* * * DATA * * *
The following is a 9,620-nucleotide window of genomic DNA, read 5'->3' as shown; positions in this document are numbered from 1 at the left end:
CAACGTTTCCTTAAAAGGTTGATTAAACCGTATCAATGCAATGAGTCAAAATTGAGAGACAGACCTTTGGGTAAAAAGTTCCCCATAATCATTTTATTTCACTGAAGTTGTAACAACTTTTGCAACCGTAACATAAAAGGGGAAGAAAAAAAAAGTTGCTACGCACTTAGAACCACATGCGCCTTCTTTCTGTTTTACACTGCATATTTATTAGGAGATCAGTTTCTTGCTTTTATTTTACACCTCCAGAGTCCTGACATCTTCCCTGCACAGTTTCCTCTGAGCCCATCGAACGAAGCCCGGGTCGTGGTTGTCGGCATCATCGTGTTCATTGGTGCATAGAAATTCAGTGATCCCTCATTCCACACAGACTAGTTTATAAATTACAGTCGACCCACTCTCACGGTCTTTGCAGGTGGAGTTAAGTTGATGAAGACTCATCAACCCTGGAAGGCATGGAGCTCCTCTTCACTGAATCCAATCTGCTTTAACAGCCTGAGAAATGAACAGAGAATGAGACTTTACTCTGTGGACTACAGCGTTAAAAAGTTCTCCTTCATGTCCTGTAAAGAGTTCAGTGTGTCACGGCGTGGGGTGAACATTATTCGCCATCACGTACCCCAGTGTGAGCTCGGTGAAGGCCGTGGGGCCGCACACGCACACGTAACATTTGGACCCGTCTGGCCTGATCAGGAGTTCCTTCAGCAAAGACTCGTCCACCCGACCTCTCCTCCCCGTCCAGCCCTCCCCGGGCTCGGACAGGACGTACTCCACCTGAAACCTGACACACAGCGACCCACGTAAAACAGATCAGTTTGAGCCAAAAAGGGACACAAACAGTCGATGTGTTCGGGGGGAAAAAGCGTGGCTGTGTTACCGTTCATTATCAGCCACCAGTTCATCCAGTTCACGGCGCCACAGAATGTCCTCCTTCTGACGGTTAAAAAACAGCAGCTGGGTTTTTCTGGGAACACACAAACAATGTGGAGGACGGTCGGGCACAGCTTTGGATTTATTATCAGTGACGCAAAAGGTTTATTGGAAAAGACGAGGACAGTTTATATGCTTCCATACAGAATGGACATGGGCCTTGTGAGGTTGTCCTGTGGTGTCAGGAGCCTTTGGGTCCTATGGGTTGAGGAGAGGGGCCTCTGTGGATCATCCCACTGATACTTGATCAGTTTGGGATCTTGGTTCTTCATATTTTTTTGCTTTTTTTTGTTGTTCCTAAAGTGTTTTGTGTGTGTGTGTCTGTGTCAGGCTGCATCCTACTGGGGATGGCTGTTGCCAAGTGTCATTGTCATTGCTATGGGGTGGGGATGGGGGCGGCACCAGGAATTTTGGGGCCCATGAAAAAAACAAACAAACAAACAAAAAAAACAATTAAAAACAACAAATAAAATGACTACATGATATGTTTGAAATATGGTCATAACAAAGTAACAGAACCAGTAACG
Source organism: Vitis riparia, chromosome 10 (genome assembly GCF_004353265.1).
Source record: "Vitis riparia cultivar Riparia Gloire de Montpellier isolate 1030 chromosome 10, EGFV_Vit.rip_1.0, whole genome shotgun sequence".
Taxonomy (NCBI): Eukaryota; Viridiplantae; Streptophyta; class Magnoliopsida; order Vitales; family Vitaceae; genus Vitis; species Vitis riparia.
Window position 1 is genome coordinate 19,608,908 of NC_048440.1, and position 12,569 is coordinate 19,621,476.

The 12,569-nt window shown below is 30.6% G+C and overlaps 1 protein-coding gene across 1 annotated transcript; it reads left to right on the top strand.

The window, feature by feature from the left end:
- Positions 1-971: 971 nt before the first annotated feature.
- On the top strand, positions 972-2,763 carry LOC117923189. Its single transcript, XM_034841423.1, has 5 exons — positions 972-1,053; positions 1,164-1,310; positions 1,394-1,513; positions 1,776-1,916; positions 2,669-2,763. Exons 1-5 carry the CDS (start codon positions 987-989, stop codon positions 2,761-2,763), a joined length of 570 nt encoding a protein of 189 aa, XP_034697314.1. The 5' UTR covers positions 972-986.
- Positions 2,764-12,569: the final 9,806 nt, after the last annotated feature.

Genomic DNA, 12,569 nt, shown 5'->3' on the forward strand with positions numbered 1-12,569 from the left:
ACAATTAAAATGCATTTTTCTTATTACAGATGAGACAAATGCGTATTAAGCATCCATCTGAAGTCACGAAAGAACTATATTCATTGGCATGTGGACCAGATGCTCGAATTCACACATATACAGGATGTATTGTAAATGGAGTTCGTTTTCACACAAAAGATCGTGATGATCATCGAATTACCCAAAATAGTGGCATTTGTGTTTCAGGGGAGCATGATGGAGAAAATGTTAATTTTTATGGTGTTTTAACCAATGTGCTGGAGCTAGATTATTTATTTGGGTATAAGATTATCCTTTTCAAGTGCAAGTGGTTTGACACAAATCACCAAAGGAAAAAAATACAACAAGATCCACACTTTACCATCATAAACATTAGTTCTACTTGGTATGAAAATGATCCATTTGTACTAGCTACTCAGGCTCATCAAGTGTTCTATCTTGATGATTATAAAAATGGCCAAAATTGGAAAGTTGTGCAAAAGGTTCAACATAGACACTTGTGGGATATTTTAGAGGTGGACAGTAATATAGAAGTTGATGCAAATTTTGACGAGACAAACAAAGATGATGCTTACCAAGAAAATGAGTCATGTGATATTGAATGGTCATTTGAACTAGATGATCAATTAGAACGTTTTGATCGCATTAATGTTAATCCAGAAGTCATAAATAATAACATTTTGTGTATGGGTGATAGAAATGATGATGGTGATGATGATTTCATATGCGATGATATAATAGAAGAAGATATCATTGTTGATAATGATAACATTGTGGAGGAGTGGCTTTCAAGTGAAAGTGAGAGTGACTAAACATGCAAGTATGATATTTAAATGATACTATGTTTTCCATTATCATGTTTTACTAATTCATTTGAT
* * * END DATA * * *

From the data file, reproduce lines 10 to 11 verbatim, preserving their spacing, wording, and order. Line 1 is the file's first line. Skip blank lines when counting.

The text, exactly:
- On the top strand, positions 972-2,763 carry LOC117923189. Its single transcript, XM_034841423.1, has 5 exons — positions 972-1,053; positions 1,164-1,310; positions 1,394-1,513; positions 1,776-1,916; positions 2,669-2,763. Exons 1-5 carry the CDS (start codon positions 987-989, stop codon positions 2,761-2,763), a joined length of 570 nt encoding a protein of 189 aa, XP_034697314.1. The 5' UTR covers positions 972-986.
- Positions 2,764-12,569: the final 9,806 nt, after the last annotated feature.